Re: [lisp] Restarting last call on LISP threats

Roger Jørgensen <rogerj@gmail.com> Mon, 26 May 2014 11:03 UTC

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Date: Mon, 26 May 2014 13:03:44 +0200
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From: =?UTF-8?Q?Roger_J=C3=B8rgensen?= <rogerj@gmail.com>
To: Ross Callon <rcallon@juniper.net>
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Subject: Re: [lisp] Restarting last call on LISP threats
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A general reply, we were on the way to getting into a head-to-head
discussion instead of being constructive. The last few email I read
moved away from that path.

I think we should discuss all threat, not just define them to be out of scope.



some comments:


On Fri, May 23, 2014 at 4:36 PM, Ross Callon <rcallon@juniper.net> wrote:
> Detailed comments below. To summarize, these details include three threats which are new to LISP and which are not adequately explained in the current threats document:
>
>  (1) The Control Plane Threat: LISP allows a dataplane DOS attack (lots of packets sent to overwhelm a site) to turn into a control plane attack (the router is forced to respond to the attack in the control plane, which is of course frequently multiple orders of magnitude slower than the data plane, particularly for very high speed routers).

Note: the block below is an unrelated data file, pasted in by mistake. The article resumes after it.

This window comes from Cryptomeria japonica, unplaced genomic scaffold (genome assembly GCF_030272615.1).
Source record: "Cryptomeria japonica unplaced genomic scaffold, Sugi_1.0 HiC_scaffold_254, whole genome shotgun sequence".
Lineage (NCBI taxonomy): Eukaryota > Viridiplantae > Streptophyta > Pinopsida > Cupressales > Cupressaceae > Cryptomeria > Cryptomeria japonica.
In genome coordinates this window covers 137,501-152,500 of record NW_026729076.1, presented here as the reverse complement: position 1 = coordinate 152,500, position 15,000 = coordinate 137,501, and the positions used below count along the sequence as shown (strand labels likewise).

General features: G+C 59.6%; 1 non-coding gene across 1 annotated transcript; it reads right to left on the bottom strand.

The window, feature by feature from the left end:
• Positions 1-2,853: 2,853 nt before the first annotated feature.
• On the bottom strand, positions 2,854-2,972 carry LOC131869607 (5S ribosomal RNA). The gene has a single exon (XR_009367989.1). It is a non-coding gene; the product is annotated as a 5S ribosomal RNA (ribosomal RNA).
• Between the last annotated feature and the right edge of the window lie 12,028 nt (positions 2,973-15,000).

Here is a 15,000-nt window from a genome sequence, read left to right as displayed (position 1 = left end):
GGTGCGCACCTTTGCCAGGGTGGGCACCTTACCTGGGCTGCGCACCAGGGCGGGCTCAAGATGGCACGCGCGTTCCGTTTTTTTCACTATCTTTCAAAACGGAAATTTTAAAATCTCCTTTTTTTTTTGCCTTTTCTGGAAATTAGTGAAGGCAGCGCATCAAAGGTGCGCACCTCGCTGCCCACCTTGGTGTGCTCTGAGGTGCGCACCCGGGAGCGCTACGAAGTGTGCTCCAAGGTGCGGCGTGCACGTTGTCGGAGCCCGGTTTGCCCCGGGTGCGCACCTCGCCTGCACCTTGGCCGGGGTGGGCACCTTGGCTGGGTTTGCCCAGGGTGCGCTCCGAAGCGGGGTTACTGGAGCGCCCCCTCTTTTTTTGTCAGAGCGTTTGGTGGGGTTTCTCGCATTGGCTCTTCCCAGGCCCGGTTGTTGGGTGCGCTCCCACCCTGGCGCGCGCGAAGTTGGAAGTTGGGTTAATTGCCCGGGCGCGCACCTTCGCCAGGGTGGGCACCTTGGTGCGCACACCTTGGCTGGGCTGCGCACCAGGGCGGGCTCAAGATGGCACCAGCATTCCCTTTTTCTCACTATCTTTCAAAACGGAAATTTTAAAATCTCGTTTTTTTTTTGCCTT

Seems like we all disagree on how serious this is, how much harm it
can do. But it should be mention.

I think I remember an earlier discussion on a very similar topic that
just ended with people disagreeing and stopped discussing it.
This is probably a new topic, but where is the weakness really,
Mapping-System or on the xTR side? ...?
Could be that our ongoing discussion here might be because it's not
good enough explained?



>  (2) The Privacy Threat: LISP provides an attacker with a relatively easy way to determine the identity of large numbers of PE and/or CE routers (globally, if LISP is deployed on that level) .

I agree there are privacy threats.

LISP is no better or worse compared to current internet on privacy for
end-user, it's reveled one way or another somehow unless you encrypt
your data (HTTPs etc).
What LISP add to the pool is the possibility to collect the IP for
many end-sites with ease, xTR sides. Is that the same thing as what
you're describing?



>  (3) the Traffic Gleaning Threat: If an xTR gleans EID -> RLOC mappings from incoming packets, this provides an easy way for hackers to intercept traffic. I put this threat third because gleaning can be turned off, and thus this threat can be defeated simply by not gleaning EID -> RLOC mappings.

Isn't this the same as on-path and Man-in-the-middle attack? Or do you
describe something else?




-- 

Roger Jorgensen           | ROJO9-RIPE
rogerj@gmail.com          | - IPv6 is The Key!
http://www.jorgensen.no   | roger@jorgensen.no